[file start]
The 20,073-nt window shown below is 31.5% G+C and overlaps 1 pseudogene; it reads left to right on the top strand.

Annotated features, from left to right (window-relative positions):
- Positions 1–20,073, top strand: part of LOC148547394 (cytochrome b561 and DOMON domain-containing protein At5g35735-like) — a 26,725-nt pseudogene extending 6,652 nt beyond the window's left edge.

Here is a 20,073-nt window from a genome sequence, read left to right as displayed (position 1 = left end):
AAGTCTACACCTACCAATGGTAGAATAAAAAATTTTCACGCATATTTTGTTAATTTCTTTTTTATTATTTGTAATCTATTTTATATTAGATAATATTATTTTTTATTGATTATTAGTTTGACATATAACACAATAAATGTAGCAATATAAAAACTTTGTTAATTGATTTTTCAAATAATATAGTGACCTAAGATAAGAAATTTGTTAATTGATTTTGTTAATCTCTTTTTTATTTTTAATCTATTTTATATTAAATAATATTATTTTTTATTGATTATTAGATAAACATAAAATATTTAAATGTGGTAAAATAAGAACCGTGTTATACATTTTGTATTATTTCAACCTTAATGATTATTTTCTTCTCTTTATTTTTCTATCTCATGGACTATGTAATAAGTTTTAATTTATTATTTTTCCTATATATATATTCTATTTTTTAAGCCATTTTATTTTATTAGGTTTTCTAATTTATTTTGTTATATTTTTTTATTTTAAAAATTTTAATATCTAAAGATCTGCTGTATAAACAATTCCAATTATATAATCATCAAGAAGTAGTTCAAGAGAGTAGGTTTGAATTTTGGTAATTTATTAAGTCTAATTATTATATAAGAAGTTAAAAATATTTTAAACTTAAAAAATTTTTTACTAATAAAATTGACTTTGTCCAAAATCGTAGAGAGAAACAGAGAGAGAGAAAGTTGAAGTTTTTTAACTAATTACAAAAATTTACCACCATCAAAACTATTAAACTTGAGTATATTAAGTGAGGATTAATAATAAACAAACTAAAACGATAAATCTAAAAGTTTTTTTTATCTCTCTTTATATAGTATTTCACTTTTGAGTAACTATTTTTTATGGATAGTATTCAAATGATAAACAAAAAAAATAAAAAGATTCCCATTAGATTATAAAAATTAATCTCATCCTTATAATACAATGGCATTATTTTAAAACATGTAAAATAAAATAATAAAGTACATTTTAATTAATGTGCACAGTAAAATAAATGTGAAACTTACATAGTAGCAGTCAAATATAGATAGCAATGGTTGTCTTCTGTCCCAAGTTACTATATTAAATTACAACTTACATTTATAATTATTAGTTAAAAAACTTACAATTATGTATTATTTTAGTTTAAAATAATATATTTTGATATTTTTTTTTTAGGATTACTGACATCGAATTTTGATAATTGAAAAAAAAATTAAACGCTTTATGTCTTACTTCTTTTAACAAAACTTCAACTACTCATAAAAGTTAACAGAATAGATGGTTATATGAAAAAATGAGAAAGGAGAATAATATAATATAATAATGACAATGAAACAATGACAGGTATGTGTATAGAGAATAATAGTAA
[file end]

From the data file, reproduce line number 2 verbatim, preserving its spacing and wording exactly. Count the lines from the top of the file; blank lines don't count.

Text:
Annotated features, from left to right (window-relative positions):